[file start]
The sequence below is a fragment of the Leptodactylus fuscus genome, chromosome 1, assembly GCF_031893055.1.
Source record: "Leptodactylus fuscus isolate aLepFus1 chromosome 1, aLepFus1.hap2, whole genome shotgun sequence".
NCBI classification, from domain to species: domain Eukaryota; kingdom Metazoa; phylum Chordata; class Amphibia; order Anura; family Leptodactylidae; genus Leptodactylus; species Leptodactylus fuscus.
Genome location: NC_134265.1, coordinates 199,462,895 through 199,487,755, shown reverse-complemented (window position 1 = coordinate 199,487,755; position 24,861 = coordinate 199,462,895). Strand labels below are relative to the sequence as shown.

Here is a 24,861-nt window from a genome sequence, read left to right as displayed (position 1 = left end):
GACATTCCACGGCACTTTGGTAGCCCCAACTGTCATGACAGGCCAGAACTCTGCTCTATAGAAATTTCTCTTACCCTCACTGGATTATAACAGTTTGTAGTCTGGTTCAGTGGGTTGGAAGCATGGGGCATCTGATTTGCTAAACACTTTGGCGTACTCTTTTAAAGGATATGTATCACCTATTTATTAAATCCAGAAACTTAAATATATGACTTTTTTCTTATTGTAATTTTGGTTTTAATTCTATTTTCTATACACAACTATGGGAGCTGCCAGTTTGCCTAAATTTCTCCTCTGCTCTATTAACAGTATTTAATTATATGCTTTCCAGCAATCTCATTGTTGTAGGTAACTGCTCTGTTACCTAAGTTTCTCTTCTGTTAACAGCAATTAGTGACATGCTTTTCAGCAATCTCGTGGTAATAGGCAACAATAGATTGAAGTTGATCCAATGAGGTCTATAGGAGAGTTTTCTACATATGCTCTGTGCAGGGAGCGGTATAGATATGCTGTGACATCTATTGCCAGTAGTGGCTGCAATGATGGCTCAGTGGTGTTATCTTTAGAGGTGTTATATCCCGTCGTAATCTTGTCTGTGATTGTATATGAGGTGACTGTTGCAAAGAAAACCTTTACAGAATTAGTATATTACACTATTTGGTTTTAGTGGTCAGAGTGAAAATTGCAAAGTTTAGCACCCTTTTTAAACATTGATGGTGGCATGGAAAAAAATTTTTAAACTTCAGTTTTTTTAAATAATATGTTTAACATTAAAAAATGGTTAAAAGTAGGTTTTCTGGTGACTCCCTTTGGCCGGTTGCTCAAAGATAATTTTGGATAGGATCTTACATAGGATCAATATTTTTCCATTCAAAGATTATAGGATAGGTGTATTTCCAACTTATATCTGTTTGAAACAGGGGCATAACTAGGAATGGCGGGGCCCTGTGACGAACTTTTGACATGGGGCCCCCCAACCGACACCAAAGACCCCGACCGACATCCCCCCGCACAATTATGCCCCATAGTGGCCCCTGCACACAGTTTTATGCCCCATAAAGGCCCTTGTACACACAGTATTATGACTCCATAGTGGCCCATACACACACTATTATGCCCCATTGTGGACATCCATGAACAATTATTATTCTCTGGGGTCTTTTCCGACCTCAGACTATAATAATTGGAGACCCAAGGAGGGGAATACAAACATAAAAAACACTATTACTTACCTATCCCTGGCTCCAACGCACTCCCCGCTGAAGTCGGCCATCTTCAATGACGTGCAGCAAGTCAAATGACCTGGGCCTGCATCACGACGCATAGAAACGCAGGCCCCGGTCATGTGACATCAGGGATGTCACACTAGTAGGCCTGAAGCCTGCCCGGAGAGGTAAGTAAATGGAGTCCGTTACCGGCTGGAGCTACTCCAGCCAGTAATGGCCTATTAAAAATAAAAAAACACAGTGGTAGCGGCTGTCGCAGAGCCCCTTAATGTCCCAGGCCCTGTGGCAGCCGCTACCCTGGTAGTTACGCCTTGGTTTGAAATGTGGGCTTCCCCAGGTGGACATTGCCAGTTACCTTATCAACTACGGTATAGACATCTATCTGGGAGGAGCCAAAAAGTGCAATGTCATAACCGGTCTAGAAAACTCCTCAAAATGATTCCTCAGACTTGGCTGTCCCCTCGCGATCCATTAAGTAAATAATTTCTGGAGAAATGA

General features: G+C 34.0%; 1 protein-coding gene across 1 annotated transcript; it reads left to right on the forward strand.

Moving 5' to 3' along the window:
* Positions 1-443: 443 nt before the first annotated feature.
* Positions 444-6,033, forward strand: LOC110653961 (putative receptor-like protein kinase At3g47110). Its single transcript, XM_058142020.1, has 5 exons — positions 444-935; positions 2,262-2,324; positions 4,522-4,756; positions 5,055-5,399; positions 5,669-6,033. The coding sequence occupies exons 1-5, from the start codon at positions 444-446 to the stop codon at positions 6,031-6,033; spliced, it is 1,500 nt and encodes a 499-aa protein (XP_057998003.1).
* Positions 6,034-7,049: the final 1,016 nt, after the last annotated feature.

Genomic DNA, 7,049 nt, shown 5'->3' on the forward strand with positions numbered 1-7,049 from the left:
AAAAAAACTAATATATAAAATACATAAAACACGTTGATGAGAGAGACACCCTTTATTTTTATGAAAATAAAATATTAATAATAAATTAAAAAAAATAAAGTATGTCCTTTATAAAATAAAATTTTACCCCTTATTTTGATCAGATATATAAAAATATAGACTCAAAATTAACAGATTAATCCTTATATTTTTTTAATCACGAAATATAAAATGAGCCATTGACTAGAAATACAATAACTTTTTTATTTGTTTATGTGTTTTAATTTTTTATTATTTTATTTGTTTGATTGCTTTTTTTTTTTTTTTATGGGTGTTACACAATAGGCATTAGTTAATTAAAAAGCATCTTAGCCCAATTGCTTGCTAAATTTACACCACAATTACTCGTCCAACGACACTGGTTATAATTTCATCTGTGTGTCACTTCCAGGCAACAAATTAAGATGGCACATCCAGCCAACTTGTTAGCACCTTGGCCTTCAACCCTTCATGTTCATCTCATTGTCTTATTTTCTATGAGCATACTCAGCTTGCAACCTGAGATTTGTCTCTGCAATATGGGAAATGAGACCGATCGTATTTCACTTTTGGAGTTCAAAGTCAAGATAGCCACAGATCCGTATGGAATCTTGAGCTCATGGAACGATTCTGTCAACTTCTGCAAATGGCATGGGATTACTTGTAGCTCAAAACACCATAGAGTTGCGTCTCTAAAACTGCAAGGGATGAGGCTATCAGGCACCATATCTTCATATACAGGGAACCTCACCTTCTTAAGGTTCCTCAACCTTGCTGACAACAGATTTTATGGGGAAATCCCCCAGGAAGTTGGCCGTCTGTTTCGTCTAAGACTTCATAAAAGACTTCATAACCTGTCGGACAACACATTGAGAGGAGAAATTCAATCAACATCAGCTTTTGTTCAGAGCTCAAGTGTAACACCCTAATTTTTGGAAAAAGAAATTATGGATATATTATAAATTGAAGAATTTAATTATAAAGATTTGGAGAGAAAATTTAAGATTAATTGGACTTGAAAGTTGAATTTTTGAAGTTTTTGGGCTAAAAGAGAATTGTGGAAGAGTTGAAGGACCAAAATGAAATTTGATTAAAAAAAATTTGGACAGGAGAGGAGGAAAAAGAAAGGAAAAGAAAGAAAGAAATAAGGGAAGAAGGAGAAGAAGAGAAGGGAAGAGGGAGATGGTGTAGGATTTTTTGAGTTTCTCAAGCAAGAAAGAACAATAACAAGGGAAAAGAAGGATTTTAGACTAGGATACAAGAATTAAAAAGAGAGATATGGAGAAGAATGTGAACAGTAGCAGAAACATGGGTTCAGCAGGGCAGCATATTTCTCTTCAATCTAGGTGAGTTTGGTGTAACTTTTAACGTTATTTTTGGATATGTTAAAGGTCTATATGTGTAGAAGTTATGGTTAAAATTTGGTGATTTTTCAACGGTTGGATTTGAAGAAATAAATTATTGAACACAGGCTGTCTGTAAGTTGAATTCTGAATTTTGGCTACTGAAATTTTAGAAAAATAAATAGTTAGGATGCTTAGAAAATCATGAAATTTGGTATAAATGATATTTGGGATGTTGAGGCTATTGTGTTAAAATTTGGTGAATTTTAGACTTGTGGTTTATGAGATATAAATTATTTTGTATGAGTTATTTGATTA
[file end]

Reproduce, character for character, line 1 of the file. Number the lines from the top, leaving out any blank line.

The sequence below is a fragment of the Leptodactylus fuscus genome, chromosome 1, assembly GCF_031893055.1.